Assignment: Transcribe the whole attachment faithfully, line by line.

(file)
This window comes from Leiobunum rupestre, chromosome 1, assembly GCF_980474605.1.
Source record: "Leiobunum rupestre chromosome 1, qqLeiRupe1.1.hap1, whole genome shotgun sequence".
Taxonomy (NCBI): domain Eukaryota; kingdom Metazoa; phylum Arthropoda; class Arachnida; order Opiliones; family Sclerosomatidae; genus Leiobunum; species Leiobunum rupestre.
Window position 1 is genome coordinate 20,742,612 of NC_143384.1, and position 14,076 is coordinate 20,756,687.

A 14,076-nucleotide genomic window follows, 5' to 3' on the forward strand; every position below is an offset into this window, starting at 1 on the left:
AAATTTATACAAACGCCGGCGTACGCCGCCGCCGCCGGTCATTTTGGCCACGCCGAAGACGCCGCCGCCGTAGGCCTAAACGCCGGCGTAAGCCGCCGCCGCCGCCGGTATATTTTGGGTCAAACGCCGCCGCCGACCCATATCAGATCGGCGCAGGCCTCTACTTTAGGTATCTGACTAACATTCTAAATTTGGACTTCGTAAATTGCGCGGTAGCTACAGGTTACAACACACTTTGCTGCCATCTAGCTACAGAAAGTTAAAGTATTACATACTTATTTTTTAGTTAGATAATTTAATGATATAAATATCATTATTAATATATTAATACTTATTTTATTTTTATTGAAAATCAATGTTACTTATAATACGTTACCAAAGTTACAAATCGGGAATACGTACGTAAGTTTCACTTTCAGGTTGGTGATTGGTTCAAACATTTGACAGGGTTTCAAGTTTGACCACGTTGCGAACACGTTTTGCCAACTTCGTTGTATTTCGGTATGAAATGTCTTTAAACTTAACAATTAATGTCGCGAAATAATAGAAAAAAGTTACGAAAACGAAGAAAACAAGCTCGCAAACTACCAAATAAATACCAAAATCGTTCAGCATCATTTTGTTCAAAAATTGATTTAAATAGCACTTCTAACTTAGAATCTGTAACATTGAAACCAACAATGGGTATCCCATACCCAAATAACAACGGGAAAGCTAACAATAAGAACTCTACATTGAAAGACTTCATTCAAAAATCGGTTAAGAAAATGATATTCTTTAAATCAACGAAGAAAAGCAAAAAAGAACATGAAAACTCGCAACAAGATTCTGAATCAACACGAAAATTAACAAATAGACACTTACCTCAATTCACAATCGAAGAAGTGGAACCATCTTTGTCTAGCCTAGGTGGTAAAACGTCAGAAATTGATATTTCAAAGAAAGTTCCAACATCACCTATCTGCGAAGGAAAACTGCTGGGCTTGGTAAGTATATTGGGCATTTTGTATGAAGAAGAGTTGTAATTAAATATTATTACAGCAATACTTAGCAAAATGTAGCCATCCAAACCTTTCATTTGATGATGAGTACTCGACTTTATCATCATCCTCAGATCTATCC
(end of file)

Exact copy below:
This window comes from Leiobunum rupestre, chromosome 1, assembly GCF_980474605.1.
Source record: "Leiobunum rupestre chromosome 1, qqLeiRupe1.1.hap1, whole genome shotgun sequence".
Taxonomy (NCBI): domain Eukaryota; kingdom Metazoa; phylum Arthropoda; class Arachnida; order Opiliones; family Sclerosomatidae; genus Leiobunum; species Leiobunum rupestre.
Window position 1 is genome coordinate 20,742,612 of NC_143384.1, and position 14,076 is coordinate 20,756,687.

A 14,076-nucleotide genomic window follows, 5' to 3' on the forward strand; every position below is an offset into this window, starting at 1 on the left:
AAATTTATACAAACGCCGGCGTACGCCGCCGCCGCCGGTCATTTTGGCCACGCCGAAGACGCCGCCGCCGTAGGCCTAAACGCCGGCGTAAGCCGCCGCCGCCGCCGGTATATTTTGGGTCAAACGCCGCCGCCGACCCATATCAGATCGGCGCAGGCCTCTACTTTAGGTATCTGACTAACATTCTAAATTTGGACTTCGTAAATTGCGCGGTAGCTACAGGTTACAACACACTTTGCTGCCATCTAGCTACAGAAAGTTAAAGTATTACATACTTATTTTTTAGTTAGATAATTTAATGATATAAATATCATTATTAATATATTAATACTTATTTTATTTTTATTGAAAATCAATGTTACTTATAATACGTTACCAAAGTTACAAATCGGGAATACGTACGTAAGTTTCACTTTCAGGTTGGTGATTGGTTCAAACATTTGACAGGGTTTCAAGTTTGACCACGTTGCGAACACGTTTTGCCAACTTCGTTGTATTTCGGTATGAAATGTCTTTAAACTTAACAATTAATGTCGCGAAATAATAGAAAAAAGTTACGAAAACGAAGAAAACAAGCTCGCAAACTACCAAATAAATACCAAAATCGTTCAGCATCATTTTGTTCAAAAATTGATTTAAATAGCACTTCTAACTTAGAATCTGTAACATTGAAACCAACAATGGGTATCCCATACCCAAATAACAACGGGAAAGCTAACAATAAGAACTCTACATTGAAAGACTTCATTCAAAAATCGGTTAAGAAAATGATATTCTTTAAATCAACGAAGAAAAGCAAAAAAGAACATGAAAACTCGCAACAAGATTCTGAATCAACACGAAAATTAACAAATAGACACTTACCTCAATTCACAATCGAAGAAGTGGAACCATCTTTGTCTAGCCTAGGTGGTAAAACGTCAGAAATTGATATTTCAAAGAAAGTTCCAACATCACCTATCTGCGAAGGAAAACTGCTGGGCTTGGTAAGTATATTGGGCATTTTGTATGAAGAAGAGTTGTAATTAAATATTATTACAGCAATACTTAGCAAAATGTAGCCATCCAAACCTTTCATTTGATGATGAGTACTCGACTTTATCATCATCCTCAGATCTATCC